By Robert Stock UK Equity Income managers are increasingly reliant on barbell-style investing as sto...
By Robert Stock
UK Equity Income managers are increasingly reliant on barbell-style investing as stocks fail to provide the necessary growth or yield.
The barbell approach, the practice of holding growth stocks to provide capital gains and high-yielding stocks to provide income, is intended to be flexible enough to be adapted to all market conditions, according to some fund managers.
The approach has been seen as introducing a new element of risk in the UK Income sector, with the appearance of high growth technology stocks in income portfolios.
Bambos Hambi, fund manager at Friends Ivory & Sime, said the clear rise in the style has been a logical reaction to markets in which growth has been the main driver and dividends are becoming less common as share buybacks are now more tax-efficient than paying dividends.
He said: "At the end of March the FTSE 350 High Yield Index was down 16% over six months. The low yield equivalent was up 14%. It made 1999 an abysmal year for income funds."
He said the risk was that the style would not work equally well in all market conditions, a point that fund manager George Luckraft, who runs the ABN Amro Equity Income Fund, disputes.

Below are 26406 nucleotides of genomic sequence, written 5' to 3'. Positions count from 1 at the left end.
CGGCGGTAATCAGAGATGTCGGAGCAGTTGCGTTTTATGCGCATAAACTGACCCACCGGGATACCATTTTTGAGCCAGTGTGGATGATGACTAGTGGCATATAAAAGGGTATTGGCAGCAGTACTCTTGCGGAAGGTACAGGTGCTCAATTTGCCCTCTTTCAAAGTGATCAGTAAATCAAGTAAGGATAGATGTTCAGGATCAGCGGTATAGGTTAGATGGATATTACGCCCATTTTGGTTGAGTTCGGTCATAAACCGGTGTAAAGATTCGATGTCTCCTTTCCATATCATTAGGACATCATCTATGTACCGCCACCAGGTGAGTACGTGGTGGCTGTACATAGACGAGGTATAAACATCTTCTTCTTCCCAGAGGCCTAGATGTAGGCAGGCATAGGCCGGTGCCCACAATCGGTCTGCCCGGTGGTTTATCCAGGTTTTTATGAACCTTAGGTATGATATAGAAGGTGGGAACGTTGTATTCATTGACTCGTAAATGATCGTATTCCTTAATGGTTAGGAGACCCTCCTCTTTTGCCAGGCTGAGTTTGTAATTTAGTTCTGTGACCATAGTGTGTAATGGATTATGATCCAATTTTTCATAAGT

Luckraft, who adopted the barbell approach last year, said growth and income weightings in a portfolio can be tilted to suit the market conditions to be heavy on growth stocks when the market favours them and back into value if they become oversold.
Its most important characteristic, he said, is to allow fund managers the flexibility to alter their stance as market conditions change. Luckraft said that was reflected in the performance of his fund which benefited from the rise in technology, but did not suffer all of the downside by reducing positions in February and March. The fund achieved returns of 42.7% for the 12 months up to 19 July, compared to a sector average fall of 5.2%.
Luckraft said: "About a year ago I could see a lot of technology floats coming to the market that were threatening the business models of a lot of the stocks that I was holding. It is a theme which continues to be relevant. Because of technology there continues to be a real deflationary environment in which a lot of traditional income stocks will continue to struggle."
The barbell approach is also favoured by Fleming Asset Management in its S&P Extra Income and Premier Equity Income funds, but fund manager James Inglis-Jones, who co-manages the funds with Gary West, said it is important to reduce the risk of running a barbell style in an income fund by operating a wide portfolio.
Inglis-Jones said that the two funds typically run around 200 positions, compared to a much narrower sector average of around 40 to 50, significantly reducing stock specific risk to produce an attractive risk/ reward profile.
Nick Hollings, managing director of Principal Premier, agreed that the barbell style has become a strong feature of the sector.
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